Does "AKC" mean a quality dog?
A lot of puppy ads proudly proclaim that their puppies are "AKC" puppies. The
initials "AKC" stand for American Kennel Club. The AKC is the leading breed
registry in the United States of America. The assumption, often by both the
seller and the buyer is that if the puppy is an "AKC" puppy it must be of high
quality and healthy. It would be a wrong assumption, as the AKC explains on
their web site at https://classic.akc.org/vetoutreach/faqs.cfm
A "purebred dog" is a dog that comes from parents of the same breed - that
is all. In the USA if the sire is a German Shepherd registered with AKC and
the dam is a German Shepherd registered with AKC then the puppies can be registered
with the AKC. It has to do with lineage, not quality, not fitness, not health
- just the pedigree, the ancestry, the parentage of the dog. If both parents
are AKC registered and are of the same breed then the puppies are also eligible
for registration. They can be high quality healthy puppies, or genetic nightmares
- it doesn't matter just so long as the parents are registered and of the
same breed. At least one state, California, requires breeders to disclose
this to buyers. CALIFORNIA CODES HEALTH AND SAFETY CODE SECTION 122300-122315
Well, why can't the AKC guarantee quality?
The AKC is not a governmental agency. It has control over its registration policies,
but that control has been limited by legal challenges. Do I think there ought
to be more requirements before a dog is eligible for "papers"? Yes, absolutely.
Do I think it will ever happen? Nope, not in my lifetime. Too much politics,
plus greed, plus the American dislike/distrust of government control, plus too
much variation in opinion as to what is "doing right" by dogs all equals bloody
Some breed clubs have been able to achieve some improvements, with varying
success depending upon the breed club. The differences are most notable among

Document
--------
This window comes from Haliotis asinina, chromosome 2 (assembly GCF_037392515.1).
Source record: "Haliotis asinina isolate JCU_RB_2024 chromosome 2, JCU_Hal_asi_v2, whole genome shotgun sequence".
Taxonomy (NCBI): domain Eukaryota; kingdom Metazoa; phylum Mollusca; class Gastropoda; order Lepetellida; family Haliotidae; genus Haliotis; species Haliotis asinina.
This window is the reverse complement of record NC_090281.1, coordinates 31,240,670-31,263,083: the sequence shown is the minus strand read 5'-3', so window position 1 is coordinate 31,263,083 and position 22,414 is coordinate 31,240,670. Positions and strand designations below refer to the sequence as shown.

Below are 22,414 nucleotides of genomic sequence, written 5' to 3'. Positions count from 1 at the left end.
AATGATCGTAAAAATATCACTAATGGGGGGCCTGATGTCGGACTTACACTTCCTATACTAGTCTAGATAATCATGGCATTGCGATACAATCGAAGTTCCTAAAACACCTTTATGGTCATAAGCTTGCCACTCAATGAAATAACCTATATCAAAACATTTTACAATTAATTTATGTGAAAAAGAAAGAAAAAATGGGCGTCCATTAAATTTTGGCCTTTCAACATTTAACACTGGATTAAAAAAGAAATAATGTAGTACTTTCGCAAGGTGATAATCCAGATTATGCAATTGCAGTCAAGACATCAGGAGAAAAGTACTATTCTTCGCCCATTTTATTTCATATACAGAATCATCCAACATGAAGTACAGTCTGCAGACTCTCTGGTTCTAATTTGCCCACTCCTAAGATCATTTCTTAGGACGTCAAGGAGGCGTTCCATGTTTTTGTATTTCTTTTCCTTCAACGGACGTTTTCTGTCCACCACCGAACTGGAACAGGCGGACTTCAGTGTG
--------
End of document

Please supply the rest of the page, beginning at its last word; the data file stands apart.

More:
breeds that are not AKC recognized, but even there politics and disagreement
significantly interferes with achieving the goals. So we are left with education
about the system we have, and how to use it to best effect.
If the label AKC doesn't mean quality, then why bother?
A breed registry, such as AKC, provides a centralized location for maintaining
records on pedigrees. A pedigree is the ancestry of a dog. For many dogs the
pedigree is unknown. That makes it more difficult to predict the various qualities
in that dog. Keeping good records of a dog's pedigree allows better understanding
and tracking of both good and bad qualities that appear in dogs. In some cases
the appearance of a genetic defect can be traced to a single dog. Often genetic
defects do not appear until after the dog has matured and been bred. The ability
to trace pedigrees with some accuracy allows a better basis for breeding decisions.
OK, So then what do I look for to get a quality dog?
Dog shows and performance events are the primary means of evaluating the qualities
of the dog. Success at these shows is not a requirement before breeding, and
it is not a requirement to make the puppies eligible for registration.
Conformation shows evaluate movement, size, coat, color, dentition etc. Conformation
shows do not necessarily evaluate health, although there are plenty of health
problems that will result in being ineligible for the show ring. Understanding
what conformation shows can, and cannot, evaluate is important. They evaluate
far more than their detractors presume, and they evaluate less than their
proponents often believe.
Performance events help evaluate the abilities of the dog - depending upon
the kind of event - its ability to use its nose to track a scent, to jump,
to climb, to turn quickly, to swim, to run for long periods, to accept and
respond to instruction, and more. Performance events likewise do not directly
test for health, although again there are plenty of health problems that will
either make the dog ineligible or will seriously interfere with performance.
Success in both the conformation ring and in performance events tends to
reflect upon both good health and good temperament because both these qualities
enhance success in those cases. Nevertheless neither health nor temperament
can be presumed by success in competition. Participation in competition is
merely one piece of evidence that dogs being bred are being bred with care